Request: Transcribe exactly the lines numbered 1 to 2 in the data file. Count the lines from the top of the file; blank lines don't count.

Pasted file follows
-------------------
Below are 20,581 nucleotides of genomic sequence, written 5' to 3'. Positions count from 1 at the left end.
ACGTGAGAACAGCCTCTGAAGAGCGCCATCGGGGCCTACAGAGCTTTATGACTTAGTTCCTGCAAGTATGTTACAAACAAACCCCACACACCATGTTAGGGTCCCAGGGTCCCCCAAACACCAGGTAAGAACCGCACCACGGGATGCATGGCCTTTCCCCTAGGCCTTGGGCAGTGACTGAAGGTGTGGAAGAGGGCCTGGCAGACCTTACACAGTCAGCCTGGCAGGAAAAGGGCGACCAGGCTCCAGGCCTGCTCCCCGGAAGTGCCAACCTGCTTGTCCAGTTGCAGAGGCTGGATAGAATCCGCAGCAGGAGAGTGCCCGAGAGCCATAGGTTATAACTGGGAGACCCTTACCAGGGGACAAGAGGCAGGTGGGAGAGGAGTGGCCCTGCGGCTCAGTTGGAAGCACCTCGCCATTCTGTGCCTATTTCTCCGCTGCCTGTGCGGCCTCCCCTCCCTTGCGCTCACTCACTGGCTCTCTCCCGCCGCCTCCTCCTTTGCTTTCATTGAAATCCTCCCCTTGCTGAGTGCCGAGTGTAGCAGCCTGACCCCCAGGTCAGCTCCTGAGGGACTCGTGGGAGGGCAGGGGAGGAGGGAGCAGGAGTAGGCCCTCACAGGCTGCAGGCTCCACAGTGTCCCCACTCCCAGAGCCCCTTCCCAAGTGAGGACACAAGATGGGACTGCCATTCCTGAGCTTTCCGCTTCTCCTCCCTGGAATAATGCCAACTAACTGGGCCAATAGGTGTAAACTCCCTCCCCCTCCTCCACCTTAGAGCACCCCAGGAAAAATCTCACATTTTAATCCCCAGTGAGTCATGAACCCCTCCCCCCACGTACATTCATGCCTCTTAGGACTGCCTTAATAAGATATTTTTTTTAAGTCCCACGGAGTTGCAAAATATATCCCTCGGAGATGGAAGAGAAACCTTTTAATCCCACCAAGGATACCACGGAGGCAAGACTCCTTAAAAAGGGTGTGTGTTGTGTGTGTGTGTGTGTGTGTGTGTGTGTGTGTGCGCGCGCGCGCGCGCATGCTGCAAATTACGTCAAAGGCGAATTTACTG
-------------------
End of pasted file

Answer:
Below are 20,581 nucleotides of genomic sequence, written 5' to 3'. Positions count from 1 at the left end.
ACGTGAGAACAGCCTCTGAAGAGCGCCATCGGGGCCTACAGAGCTTTATGACTTAGTTCCTGCAAGTATGTTACAAACAAACCCCACACACCATGTTAGGGTCCCAGGGTCCCCCAAACACCAGGTAAGAACCGCACCACGGGATGCATGGCCTTTCCCCTAGGCCTTGGGCAGTGACTGAAGGTGTGGAAGAGGGCCTGGCAGACCTTACACAGTCAGCCTGGCAGGAAAAGGGCGACCAGGCTCCAGGCCTGCTCCCCGGAAGTGCCAACCTGCTTGTCCAGTTGCAGAGGCTGGATAGAATCCGCAGCAGGAGAGTGCCCGAGAGCCATAGGTTATAACTGGGAGACCCTTACCAGGGGACAAGAGGCAGGTGGGAGAGGAGTGGCCCTGCGGCTCAGTTGGAAGCACCTCGCCATTCTGTGCCTATTTCTCCGCTGCCTGTGCGGCCTCCCCTCCCTTGCGCTCACTCACTGGCTCTCTCCCGCCGCCTCCTCCTTTGCTTTCATTGAAATCCTCCCCTTGCTGAGTGCCGAGTGTAGCAGCCTGACCCCCAGGTCAGCTCCTGAGGGACTCGTGGGAGGGCAGGGGAGGAGGGAGCAGGAGTAGGCCCTCACAGGCTGCAGGCTCCACAGTGTCCCCACTCCCAGAGCCCCTTCCCAAGTGAGGACACAAGATGGGACTGCCATTCCTGAGCTTTCCGCTTCTCCTCCCTGGAATAATGCCAACTAACTGGGCCAATAGGTGTAAACTCCCTCCCCCTCCTCCACCTTAGAGCACCCCAGGAAAAATCTCACATTTTAATCCCCAGTGAGTCATGAACCCCTCCCCCCACGTACATTCATGCCTCTTAGGACTGCCTTAATAAGATATTTTTTTTAAGTCCCACGGAGTTGCAAAATATATCCCTCGGAGATGGAAGAGAAACCTTTTAATCCCACCAAGGATACCACGGAGGCAAGACTCCTTAAAAAGGGTGTGTGTTGTGTGTGTGTGTGTGTGTGTGTGTGTGTGTGTGCGCGCGCGCGCGCGCATGCTGCAAATTACGTCAAAGGCGAATTTACTG